And this may sound corny, but I knew right then that I could resist the whole "I'm feeling so sorry for myself, my life sucks, I'm an idiot" self-talk and I could face that I'd made some mistakes, but they didn't have to make me miserable or keep holding back with negativity. 

And then I immediately went to my book shelf and found Daughter of Smoke and Bone and completely enjoyed myself reading the first half of this book all over again. My story certainly isn't epic, like Karou's, but as readers we identify with characters on the small things, too. 

There's more to Martina's excellent analysis plus a photo tour of her recent visit to Prague. Go check it out! 

And share with me the last time you identified with a character right on the first page, what book was it???


9 comments:

  1. Sorry you've had such a lousy month, but I think we all have one and at least you've got it out of the way early on in the year. Blue skies ahead!

    mood
    Moody Writing

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  2. Ah gee, I'm sorry! But thank goodness for books. Of course I can't think of the top of my head of a character with whom I've related to on the very first page, though I am sure there are many...but doubtless I will at midnight tonight and I'll try to remember to come back! (I love the fist half of D. of S. and B. lots myself!)

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  3. Three pins and a car wreck! That a much deserved breather, my friend. I have this fisrt book but never finished it. Guess I should.

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  4. Oh my gosh! This February sounds awful! Thank goodness it's almost over and hopefully March will start to bring the sun back (and NO MORE SNOW. Or ice. Or sleet.)

    I just finished DoSaB and DoBaS...like literally today haha. I love Laini Taylor's writing. She could write about sea cucumbers and I would read it. She's easily on par with Diane Setterfield for my favourite word smiths.

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  5. Awesome. I do remember loving the language of that book, but it was a little too gritty for me. There was a story I read the other day that hit me for a moment on that base level. I think it was one of the Debt Collector series. But that was like, two days ago. Goodness. Am I supposed to remember that far back?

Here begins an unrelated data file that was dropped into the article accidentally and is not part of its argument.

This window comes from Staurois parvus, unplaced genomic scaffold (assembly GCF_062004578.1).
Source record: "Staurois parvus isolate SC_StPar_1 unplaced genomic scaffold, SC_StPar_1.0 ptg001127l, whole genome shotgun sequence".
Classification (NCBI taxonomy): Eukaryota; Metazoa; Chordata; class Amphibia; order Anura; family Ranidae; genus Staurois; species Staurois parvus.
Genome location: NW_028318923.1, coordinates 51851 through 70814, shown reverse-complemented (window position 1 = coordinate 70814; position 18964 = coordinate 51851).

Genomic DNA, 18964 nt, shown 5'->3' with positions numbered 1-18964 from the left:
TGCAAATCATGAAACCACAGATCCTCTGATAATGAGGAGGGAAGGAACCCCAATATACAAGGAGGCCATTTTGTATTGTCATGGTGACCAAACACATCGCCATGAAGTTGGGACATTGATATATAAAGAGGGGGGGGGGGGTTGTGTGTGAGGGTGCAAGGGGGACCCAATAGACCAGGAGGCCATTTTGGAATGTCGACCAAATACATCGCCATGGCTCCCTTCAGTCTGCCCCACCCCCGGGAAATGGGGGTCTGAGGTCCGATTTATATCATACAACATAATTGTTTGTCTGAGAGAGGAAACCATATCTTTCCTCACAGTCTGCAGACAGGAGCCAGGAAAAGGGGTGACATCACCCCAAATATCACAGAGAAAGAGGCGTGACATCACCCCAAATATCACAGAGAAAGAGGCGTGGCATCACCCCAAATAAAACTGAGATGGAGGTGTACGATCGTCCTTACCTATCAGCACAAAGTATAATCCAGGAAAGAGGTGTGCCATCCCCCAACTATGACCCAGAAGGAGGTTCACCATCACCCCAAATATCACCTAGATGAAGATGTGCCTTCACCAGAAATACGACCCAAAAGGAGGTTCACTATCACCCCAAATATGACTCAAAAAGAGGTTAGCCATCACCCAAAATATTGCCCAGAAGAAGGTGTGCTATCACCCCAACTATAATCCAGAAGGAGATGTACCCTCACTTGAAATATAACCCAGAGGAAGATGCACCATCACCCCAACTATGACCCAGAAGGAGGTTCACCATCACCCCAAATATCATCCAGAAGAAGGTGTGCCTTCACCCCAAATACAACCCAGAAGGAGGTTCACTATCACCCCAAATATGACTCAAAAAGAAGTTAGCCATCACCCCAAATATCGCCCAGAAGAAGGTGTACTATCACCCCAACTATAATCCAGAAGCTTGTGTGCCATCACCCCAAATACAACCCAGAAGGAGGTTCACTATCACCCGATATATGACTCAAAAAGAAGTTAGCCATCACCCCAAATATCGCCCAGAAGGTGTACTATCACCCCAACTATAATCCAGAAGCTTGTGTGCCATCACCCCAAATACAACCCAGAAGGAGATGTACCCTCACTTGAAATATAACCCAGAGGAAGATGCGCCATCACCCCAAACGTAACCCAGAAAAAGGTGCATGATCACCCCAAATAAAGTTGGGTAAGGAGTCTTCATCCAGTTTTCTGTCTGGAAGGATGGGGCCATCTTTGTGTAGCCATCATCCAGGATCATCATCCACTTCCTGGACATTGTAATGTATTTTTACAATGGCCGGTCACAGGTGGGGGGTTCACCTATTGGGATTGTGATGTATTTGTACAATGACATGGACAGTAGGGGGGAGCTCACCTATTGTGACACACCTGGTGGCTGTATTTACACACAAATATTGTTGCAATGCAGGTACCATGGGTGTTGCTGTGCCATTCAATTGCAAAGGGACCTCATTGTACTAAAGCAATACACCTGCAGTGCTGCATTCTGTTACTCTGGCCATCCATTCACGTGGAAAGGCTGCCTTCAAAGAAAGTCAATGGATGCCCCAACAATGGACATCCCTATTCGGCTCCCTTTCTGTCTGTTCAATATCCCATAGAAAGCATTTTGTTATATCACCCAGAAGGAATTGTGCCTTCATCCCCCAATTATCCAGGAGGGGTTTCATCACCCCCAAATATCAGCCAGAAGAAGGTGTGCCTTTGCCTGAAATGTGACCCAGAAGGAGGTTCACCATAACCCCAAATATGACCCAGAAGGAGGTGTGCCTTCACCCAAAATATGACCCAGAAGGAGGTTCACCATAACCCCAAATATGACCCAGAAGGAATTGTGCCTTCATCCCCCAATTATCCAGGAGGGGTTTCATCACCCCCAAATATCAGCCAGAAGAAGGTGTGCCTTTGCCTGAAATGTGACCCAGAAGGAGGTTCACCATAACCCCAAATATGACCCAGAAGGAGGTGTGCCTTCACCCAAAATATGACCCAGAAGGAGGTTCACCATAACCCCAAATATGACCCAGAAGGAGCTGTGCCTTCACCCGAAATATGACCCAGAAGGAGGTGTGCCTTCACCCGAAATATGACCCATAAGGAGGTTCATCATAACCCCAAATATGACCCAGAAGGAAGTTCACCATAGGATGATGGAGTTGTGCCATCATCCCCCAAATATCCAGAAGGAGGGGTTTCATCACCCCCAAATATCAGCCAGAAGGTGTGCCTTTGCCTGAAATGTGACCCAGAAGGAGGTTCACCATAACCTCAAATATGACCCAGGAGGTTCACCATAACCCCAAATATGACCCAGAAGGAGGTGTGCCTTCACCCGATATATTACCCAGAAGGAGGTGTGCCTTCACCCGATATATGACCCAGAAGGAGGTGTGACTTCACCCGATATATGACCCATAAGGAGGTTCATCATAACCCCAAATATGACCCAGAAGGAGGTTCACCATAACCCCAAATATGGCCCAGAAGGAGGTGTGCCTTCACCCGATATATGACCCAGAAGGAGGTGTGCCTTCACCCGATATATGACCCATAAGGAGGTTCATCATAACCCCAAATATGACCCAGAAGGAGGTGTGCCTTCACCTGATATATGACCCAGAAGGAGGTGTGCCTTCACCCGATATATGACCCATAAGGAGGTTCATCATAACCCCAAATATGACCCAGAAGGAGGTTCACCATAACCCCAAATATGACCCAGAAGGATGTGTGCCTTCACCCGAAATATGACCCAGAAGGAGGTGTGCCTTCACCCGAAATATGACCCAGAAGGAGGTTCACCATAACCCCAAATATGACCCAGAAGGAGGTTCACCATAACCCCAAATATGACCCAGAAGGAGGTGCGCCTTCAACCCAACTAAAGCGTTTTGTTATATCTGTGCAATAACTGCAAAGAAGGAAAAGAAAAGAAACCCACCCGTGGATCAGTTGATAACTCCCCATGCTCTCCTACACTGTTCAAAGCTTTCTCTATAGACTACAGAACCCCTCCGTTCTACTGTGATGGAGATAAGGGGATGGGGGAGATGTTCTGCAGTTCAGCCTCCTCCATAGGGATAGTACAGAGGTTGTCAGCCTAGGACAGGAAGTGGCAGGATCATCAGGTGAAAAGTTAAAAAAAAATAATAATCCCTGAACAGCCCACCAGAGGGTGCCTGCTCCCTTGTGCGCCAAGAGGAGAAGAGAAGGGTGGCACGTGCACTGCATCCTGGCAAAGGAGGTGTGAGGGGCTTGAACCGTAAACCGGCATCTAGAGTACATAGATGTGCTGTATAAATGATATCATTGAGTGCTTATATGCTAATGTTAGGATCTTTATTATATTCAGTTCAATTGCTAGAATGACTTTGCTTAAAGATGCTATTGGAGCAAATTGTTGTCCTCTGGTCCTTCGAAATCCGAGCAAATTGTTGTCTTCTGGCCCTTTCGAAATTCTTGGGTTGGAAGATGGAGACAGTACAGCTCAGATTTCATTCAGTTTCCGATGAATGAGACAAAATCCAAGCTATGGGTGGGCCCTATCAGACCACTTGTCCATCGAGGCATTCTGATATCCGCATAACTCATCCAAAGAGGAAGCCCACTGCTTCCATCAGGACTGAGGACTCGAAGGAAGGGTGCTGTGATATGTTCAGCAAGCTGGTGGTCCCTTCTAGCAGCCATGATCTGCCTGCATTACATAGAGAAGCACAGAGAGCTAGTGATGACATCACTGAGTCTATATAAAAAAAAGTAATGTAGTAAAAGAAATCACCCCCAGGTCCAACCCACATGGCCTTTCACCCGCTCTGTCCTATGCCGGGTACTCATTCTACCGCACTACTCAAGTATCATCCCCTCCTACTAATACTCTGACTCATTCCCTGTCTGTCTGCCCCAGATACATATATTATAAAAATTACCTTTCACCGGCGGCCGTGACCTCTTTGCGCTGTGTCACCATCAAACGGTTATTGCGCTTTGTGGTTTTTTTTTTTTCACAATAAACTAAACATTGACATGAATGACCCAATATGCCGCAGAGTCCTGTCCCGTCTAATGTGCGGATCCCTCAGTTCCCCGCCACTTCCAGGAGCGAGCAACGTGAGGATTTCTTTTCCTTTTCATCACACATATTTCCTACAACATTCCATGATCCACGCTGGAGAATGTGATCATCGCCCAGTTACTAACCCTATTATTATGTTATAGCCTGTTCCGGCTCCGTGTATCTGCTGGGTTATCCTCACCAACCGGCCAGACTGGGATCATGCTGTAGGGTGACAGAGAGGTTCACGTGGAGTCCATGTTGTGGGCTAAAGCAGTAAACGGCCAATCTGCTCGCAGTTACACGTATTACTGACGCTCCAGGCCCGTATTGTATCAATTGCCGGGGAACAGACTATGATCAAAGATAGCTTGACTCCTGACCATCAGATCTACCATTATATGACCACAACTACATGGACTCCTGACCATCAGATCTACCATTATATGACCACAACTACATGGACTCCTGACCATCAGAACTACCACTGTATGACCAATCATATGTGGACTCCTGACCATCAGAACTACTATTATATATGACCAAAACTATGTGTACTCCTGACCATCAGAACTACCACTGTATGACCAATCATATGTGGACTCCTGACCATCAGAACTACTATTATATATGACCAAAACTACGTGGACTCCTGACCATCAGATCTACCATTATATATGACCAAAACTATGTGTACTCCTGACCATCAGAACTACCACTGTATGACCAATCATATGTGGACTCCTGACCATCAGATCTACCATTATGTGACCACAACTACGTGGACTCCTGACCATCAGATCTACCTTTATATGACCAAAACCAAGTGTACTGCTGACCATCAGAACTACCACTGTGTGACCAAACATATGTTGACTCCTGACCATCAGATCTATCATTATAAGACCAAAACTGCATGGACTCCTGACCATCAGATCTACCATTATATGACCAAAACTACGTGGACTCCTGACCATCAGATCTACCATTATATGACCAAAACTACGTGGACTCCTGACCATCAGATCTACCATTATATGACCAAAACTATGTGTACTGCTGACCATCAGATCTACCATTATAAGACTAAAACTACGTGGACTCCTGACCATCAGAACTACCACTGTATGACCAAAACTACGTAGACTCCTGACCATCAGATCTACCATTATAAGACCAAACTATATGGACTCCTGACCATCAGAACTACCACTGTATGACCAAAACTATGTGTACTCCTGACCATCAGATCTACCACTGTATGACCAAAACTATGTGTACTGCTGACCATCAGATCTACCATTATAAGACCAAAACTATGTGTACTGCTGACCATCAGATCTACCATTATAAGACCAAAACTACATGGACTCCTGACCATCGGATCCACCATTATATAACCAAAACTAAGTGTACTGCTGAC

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  6. What an awful month for you. :( But I LOVE when books do that to us. Sounds like I should read this one. (yes, I'm EPICally behind in reading!) heehee.

    I can't think of an example like yours, but I always identified with Anne of Green Gables. Sometimes bad stuff happens, but we can choose to transcend above it.

    Hope the rest of the month goes a bit smoother for you!

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  7. So sorry for your misfortunes. May March be much better! I usually take longer than a page to connect with the character although the voice of a work pulls me in (or not) immediately.

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  8. Gosh, Margo, I'm so, so sorry about your daughter, and the car wreck -- and the guilt, because if you're anything like me, that will linger long after everyone else forgets. But I'll offer you the same advice that people give me: don't hold on to it. Things happen. Thank goodness for wonderful surgeons and for the car wreck gods who kept anyone from getting hurt. And I'm so glad that Laini's wonderful writing was able to cheer you up! Sending you huge hugs!

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  9. Oh, my gosh, Margo! You didn't tell me all that! My heart goes out to you because I know how'd I'd feel if I were in your place. The truth is though we all make mistakes as parents, as people. I'm so glad that your daughter and your family are safe throughout all that. ((hugs))